To say former Hawaii resident and current Vancouver, Washington, musician Brian Tashima has been preparing for his band’s latest project his whole life is just a modest overstatement.

He started in kindergarten.

That was when, in the middle of some long-forgotten lesson, Tashima stood up and, wholly unsolicited, volunteered to sing the theme song to the Japanese live-action superhero show Kikaida.

His teacher, her name also long forgotten, graciously accepted and Tashima, in full voice, belted out the Japanese lyrics well known (if only phonetically) by every self-respecting kid — boy or girl, Japanese or not — growing up in Hawaii in the early 1970s.

“I don’t think it was part of the teacher’s lesson plan for the day but she was nice enough to indulge me,” said Tashima, 52. “So that experience, along with the fact that Jiro (Kikaida’s human form) played guitar, is probably what led me to singing and playing guitar in a band.”

What You Need To Know

  • “Jinzo Ningen Kikaida” ran for 43 episodes from July 8, 1972, to May 5, 1973, on the NET network (now TV Asahi) in Japan

  • In observance of this month's 50th anniversary of the show, Brian Tashima and his pop-punk trio Second Player Score have released a cover version of “Go, Go, Kikaida"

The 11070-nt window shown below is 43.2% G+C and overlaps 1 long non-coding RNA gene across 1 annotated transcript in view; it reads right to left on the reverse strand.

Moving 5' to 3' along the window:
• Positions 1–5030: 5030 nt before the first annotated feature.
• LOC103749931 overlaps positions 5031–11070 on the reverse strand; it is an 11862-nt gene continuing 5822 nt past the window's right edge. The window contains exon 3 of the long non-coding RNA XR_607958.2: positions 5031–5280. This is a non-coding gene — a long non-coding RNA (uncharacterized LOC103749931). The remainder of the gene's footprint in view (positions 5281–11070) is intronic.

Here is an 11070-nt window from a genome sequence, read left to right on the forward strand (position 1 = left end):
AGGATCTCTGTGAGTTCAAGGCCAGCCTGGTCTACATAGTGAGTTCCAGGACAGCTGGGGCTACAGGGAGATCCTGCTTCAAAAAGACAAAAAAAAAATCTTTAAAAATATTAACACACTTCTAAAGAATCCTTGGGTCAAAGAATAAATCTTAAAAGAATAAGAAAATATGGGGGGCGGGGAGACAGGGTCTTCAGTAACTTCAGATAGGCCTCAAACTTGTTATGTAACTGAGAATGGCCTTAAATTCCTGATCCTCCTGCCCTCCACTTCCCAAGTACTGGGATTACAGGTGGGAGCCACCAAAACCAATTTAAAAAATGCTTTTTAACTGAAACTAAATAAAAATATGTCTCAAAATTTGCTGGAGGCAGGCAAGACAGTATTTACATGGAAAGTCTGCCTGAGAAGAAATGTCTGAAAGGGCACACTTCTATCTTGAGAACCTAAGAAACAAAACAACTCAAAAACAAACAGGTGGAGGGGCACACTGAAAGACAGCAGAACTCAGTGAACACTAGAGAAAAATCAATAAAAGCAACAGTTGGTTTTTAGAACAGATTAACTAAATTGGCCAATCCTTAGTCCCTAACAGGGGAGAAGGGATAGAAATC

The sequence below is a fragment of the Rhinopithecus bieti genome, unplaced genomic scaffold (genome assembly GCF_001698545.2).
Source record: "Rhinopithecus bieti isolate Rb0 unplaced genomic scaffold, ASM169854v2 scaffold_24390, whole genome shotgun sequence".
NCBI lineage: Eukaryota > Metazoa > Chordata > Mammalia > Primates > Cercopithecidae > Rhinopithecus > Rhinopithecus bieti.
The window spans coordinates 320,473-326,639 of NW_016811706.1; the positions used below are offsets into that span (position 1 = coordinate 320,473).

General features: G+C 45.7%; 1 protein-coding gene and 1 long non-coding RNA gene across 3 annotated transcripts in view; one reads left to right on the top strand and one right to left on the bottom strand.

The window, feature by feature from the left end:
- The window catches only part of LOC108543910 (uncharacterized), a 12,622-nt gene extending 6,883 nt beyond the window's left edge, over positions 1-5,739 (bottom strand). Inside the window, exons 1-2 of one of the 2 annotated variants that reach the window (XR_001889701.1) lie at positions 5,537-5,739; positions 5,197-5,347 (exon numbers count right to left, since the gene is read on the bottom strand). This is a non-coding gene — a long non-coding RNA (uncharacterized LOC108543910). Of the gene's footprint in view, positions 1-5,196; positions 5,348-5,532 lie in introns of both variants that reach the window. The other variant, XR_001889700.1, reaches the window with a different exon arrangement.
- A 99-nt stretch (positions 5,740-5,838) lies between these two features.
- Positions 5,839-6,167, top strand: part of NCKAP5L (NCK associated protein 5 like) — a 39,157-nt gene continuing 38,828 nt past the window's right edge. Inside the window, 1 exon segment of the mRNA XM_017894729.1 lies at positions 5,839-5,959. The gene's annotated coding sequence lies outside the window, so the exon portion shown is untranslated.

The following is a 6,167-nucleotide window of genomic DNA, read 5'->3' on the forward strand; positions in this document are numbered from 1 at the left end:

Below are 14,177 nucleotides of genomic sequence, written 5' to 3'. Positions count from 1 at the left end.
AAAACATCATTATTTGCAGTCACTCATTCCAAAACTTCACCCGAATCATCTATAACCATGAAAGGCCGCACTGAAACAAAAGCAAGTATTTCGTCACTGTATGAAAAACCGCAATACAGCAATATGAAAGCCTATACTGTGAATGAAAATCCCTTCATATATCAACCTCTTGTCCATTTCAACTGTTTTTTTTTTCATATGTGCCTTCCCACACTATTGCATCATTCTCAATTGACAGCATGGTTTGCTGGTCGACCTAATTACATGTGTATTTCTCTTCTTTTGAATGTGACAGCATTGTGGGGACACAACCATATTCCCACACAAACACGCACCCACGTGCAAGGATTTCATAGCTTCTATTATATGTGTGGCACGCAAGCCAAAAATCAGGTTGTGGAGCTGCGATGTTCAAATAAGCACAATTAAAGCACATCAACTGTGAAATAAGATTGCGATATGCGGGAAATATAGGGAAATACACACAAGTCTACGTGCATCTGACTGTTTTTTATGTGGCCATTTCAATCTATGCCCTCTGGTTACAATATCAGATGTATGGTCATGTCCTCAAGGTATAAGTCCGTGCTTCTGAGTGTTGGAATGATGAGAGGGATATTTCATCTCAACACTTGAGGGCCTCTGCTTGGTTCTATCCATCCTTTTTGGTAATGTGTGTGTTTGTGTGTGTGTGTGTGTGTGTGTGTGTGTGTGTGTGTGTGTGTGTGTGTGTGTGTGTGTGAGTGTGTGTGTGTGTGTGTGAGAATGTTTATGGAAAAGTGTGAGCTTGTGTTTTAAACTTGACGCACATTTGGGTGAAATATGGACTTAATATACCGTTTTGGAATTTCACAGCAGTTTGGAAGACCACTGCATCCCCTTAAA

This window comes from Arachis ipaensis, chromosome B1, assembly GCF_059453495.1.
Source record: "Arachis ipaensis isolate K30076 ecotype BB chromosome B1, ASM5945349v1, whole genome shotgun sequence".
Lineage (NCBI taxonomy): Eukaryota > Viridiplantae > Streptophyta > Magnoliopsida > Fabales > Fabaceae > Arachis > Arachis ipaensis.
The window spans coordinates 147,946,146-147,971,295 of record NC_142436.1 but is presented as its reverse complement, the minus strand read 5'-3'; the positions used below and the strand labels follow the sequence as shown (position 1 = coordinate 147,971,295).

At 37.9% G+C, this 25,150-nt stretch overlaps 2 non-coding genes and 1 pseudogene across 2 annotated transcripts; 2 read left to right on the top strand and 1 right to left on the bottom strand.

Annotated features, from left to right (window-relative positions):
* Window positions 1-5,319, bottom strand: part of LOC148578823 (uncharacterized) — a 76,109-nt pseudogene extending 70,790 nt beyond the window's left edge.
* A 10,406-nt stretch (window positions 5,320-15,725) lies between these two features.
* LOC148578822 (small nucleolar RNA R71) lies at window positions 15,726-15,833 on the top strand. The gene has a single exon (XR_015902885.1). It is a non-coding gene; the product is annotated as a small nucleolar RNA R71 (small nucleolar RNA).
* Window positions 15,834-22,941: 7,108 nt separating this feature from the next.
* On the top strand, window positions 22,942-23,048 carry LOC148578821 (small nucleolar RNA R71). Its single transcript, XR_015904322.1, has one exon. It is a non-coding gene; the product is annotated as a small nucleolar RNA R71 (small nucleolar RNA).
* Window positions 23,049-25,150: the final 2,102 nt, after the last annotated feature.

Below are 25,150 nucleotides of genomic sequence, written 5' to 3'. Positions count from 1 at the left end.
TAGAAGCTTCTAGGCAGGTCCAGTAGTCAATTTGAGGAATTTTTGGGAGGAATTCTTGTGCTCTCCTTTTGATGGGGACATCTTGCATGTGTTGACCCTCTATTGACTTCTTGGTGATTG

• Tashima’s interest in recording a version of the theme comes amid a mid-life reconnection with his Japanese heritage and a late-to-the-nerd-game discovery of Japanese manga and anime

  • The protagonist of Kikaida was remarkably complex for such a young audience

“Jinzo Ningen Kikaida” ran for 43 episodes from July 8, 1972, to May 5, 1973, on the NET network now TV Asahi) in Japan. It ran as “Kikaida” on the Hawaii-based Japanese-language channel KIKU starting in February 1974. In observance of this week’s 50th anniversary of the show, Tashima and his pop-punk trio Second Player Score have released a cover version of “Go, Go, Kikaida,” a far howl from Tashima’s a cappella version back at Kaala Elementary.

The crunchy, adrenalized croon-along/shout-along is the first single off the band’s new EP “Beer and Ramen.”

“Go Go Kikaida” was written by Shoutarou Ishinomori and Watanabe Michiaki, and was originally performed by Yuuki Hide with Columbia Cradle Club. Second Player Score’s version of it, along with the rest of the “Beer and Ramen” EP, is available on most major streaming platforms exclusively through TuneCore Japan, or on CD.

A graduate of Campbell High School and the University of Hawaii at Manoa, Tashima was a prominent figure in the 1990s rock scene in Hawaii, regularly performing at the Wave and other spots with the Tone Deaf Teens and operating the Crash the Luau indie label that brought to market recordings by Seven Degrees North and local punk stalwarts Tweaked. Tone Deaf Teens won a Na Hoku Hanohano Award in 1995, the first year the awards offered a rock category.

Tashima moved to Washington in 2000 and formed Second Player Score with fellow Hawaii-transplant Daniel Downs and Kyle Gilbert in 2012. The band has released four CDs, including 2019’s sprawling concept piece Glorified, which spawned a limited-run manga series.

Tashima is also the author of a series of young adult sci-fantasy books featuring a musically inclined protagonist who just happens to be on the autism spectrum. Originally written for his son Torin, who has Asperger’s syndrome, the series has found a broad audience of YA fans.